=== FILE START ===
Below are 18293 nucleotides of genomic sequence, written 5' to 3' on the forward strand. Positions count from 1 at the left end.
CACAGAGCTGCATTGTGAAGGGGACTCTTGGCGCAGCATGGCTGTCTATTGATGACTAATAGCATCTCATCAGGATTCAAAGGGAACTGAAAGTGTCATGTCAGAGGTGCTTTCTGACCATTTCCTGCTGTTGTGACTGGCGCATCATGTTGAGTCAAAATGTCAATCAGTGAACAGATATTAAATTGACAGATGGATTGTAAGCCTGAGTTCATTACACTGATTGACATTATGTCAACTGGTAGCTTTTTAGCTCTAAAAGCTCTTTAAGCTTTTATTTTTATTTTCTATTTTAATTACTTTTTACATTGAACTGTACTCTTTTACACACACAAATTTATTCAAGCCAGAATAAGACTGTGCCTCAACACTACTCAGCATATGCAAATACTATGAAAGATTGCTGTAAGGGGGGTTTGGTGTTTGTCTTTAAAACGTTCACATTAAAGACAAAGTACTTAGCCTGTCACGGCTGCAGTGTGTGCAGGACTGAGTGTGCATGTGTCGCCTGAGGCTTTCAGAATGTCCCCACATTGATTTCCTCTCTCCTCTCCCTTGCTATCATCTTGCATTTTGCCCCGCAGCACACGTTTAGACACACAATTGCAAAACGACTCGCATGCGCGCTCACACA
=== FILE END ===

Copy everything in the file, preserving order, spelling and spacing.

Below are 18293 nucleotides of genomic sequence, written 5' to 3' on the forward strand. Positions count from 1 at the left end.
CACAGAGCTGCATTGTGAAGGGGACTCTTGGCGCAGCATGGCTGTCTATTGATGACTAATAGCATCTCATCAGGATTCAAAGGGAACTGAAAGTGTCATGTCAGAGGTGCTTTCTGACCATTTCCTGCTGTTGTGACTGGCGCATCATGTTGAGTCAAAATGTCAATCAGTGAACAGATATTAAATTGACAGATGGATTGTAAGCCTGAGTTCATTACACTGATTGACATTATGTCAACTGGTAGCTTTTTAGCTCTAAAAGCTCTTTAAGCTTTTATTTTTATTTTCTATTTTAATTACTTTTTACATTGAACTGTACTCTTTTACACACACAAATTTATTCAAGCCAGAATAAGACTGTGCCTCAACACTACTCAGCATATGCAAATACTATGAAAGATTGCTGTAAGGGGGGTTTGGTGTTTGTCTTTAAAACGTTCACATTAAAGACAAAGTACTTAGCCTGTCACGGCTGCAGTGTGTGCAGGACTGAGTGTGCATGTGTCGCCTGAGGCTTTCAGAATGTCCCCACATTGATTTCCTCTCTCCTCTCCCTTGCTATCATCTTGCATTTTGCCCCGCAGCACACGTTTAGACACACAATTGCAAAACGACTCGCATGCGCGCTCACACA